Hepatitis Is Fatal But Preventable!

  • Hygiene

Practicing good hygiene can eliminate 90% risk of many different fatal diseases. Hepatitis A and E can be prevented by adopting healthy practices and good hygiene especially if you are traveling to a developing country.

  • Do not consume water from open sources like taps, springs, geysers, etc.
  • Consume freshly prepared food only.
  • Do not share personal instruments like toothpaste, towel, razor, etc with anyone else.
  • Always consume clean bottled, filtered, boiled or chlorinated water.
  • Do not consume raw or undercooked fruits, vegetables, meat, and kinds of seafood especially oyster, crab, and shellfish.

How Can Hepatitis B be Prevented?

According to the World Health Organization, Hepatitis B caused over one million deaths across the world in 2015.

The Hepatitis B infection can become chronic and lead to serious complications including cirrhosis of the liver and hepatocellular carcinoma.

Hepatitis B is commonly transmitted by the following means:

  • By the exchange of body fluids (like blood, saliva, serum, etc) between an infected and normal person.
  • Sharing needles for injecting illegal drugs or steroid etc
  • At hair salons and barber shops, special care should be taken. Sharing instruments like scissors, razors, and blades can spread Hepatitis.
  • Sharing instruments of personal care like toothbrush, nail cutter, trimmer or razor with the infected person.
  • If an infected person bites or scratches a healthy individual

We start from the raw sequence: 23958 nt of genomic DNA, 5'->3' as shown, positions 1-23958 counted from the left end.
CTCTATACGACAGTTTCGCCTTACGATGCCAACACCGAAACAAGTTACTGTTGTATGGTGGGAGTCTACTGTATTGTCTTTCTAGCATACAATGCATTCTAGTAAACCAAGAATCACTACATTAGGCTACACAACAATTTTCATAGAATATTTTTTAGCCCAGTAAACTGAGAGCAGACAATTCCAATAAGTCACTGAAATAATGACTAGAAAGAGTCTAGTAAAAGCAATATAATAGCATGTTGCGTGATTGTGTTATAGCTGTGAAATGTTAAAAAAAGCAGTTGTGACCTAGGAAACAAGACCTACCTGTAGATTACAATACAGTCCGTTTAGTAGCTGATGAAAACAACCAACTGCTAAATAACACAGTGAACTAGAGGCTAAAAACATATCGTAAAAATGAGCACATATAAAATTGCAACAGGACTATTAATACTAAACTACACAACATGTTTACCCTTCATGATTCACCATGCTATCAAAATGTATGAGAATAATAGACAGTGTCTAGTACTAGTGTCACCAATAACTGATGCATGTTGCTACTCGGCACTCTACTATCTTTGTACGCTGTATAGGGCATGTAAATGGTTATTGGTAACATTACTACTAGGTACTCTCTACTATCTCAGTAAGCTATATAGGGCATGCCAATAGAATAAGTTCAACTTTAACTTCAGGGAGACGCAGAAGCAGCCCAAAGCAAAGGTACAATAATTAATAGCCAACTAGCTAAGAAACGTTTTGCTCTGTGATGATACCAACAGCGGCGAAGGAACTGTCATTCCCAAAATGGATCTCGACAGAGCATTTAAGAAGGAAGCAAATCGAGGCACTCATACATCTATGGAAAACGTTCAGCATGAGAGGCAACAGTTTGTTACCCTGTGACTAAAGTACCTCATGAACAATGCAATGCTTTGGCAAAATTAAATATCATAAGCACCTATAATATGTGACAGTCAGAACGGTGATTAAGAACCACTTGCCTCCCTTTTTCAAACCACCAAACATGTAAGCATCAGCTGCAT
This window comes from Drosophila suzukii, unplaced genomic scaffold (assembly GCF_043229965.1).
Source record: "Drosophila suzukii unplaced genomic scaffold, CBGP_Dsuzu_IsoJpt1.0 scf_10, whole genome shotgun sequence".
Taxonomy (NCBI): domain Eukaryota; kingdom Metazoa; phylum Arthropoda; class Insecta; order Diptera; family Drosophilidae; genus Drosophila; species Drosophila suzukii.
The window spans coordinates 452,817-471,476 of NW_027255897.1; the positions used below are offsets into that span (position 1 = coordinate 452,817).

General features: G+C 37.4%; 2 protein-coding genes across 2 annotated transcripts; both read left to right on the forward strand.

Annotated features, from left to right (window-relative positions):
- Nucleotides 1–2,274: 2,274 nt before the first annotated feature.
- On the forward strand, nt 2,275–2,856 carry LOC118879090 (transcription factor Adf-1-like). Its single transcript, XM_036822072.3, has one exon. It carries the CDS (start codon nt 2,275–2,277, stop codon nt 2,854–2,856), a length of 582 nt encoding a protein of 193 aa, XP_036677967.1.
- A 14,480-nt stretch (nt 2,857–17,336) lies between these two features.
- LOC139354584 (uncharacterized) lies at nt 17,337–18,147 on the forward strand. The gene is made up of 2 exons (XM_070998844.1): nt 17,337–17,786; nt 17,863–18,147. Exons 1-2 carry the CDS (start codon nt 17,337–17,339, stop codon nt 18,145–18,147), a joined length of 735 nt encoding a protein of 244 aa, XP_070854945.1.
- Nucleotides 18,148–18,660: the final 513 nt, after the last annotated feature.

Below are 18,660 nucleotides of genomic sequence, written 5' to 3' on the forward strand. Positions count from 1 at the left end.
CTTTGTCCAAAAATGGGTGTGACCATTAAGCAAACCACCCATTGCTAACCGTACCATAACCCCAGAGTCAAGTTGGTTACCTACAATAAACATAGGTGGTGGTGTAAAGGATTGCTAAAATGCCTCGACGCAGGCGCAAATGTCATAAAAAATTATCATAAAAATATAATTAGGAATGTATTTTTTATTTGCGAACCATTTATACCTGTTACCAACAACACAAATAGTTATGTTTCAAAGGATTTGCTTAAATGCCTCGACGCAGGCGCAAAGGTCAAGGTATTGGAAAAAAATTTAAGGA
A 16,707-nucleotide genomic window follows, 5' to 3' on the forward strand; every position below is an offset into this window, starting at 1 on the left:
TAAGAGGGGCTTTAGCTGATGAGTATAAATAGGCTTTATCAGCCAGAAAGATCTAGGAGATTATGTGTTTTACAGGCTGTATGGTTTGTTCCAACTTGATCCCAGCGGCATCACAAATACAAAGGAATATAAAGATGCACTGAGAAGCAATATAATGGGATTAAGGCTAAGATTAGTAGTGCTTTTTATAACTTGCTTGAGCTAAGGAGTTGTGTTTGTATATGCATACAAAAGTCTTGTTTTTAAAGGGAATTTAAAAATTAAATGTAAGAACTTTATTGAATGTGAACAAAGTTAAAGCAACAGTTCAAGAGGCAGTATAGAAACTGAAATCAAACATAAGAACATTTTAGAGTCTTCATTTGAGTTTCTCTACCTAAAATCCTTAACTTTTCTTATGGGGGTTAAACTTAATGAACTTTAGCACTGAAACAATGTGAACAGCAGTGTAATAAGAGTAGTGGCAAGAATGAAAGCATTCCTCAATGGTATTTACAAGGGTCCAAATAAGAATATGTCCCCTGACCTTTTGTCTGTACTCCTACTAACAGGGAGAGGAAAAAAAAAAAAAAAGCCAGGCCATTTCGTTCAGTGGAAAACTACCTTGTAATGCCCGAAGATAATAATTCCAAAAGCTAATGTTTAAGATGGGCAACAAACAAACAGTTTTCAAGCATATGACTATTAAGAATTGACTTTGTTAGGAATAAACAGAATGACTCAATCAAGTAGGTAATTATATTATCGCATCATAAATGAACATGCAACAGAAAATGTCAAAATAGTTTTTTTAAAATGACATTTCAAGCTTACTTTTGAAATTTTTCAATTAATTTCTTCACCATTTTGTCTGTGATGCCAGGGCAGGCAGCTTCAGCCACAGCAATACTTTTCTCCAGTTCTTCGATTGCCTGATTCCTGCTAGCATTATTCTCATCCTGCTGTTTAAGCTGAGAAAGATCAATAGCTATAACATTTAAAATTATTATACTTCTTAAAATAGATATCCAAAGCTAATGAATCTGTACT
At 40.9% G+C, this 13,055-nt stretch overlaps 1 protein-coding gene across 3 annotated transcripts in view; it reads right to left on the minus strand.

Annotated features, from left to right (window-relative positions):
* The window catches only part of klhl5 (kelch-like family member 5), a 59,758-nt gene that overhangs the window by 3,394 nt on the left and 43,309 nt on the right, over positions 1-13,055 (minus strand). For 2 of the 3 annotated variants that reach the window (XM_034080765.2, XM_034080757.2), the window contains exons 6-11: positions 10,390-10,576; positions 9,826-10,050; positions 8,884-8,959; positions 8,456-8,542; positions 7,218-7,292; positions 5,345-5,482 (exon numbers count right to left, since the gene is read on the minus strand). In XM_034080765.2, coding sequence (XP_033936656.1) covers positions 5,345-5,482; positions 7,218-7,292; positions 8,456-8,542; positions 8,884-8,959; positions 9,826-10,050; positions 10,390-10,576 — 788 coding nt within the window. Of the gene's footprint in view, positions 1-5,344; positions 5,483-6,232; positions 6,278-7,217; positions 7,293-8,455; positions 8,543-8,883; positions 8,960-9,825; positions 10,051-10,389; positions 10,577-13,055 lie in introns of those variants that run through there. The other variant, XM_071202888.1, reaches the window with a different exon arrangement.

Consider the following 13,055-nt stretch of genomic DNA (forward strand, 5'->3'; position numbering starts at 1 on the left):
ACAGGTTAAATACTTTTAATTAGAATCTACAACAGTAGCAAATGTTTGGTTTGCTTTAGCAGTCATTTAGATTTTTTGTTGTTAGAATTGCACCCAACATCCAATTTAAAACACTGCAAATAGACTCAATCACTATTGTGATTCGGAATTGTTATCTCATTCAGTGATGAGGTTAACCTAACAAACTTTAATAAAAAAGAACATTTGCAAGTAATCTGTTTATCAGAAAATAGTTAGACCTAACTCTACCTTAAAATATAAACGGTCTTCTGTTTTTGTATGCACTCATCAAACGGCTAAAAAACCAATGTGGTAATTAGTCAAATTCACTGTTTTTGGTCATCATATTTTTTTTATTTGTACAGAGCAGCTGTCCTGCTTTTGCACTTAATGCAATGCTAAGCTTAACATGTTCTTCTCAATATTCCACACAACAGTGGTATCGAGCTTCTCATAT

• Creating tattoos with unsterilized needles
  • An infected mother can pass the infection the baby during delivery and breastfeeding
  • Sharing and usage of the same manicure/pedicure instruments on multiple clients at nail salons.

Diagnosis of Hepatitis

If you ever suspect any of the above-mentioned symptoms, immediately visit a primary care doctor near you and seek medical help. Hepatitis can completely be cured with prompt treatment and prevention.

The diagnosis is made on the basis of the following tests;

  1. Physical examination to detect pain or tenderness and enlargement of the liver
  2. Color of skin and conjunctiva of eyes
  3. Liver function test
  4. Renal function test
  5. Your doctor may advise an ultrasound to take a closer look at your liver to understand the presence of fluid in the pleural cavity, rate of liver enlargement and abnormalities of gall bladder.

Treatment of Hepatitis

It is near impossible that the cases of Hepatitis heal without any treatment by the immune system of the body. The defense mechanism of the body can fight against it if the viral load is low but sometimes, it can cause scarring of hepatic tissues or liver cirrhosis that requires treatment.

Hepatitis A

For HAV, primary care physicians advise patients to avoid alcohol, drugs, and smoking. In most of the cases, patients recover without intervention.

Hepatitis B

The patients of HBV need to undergo antiviral drug therapy and are strictly advised to take complete bed rest and refrain from any physical activity.

Hepatitis C

Primary care doctors in New York City, and around the country usually will prescribe antiviral drugs with or without riboflavin.  Treatment aims to stop the virus from multiplying in the body.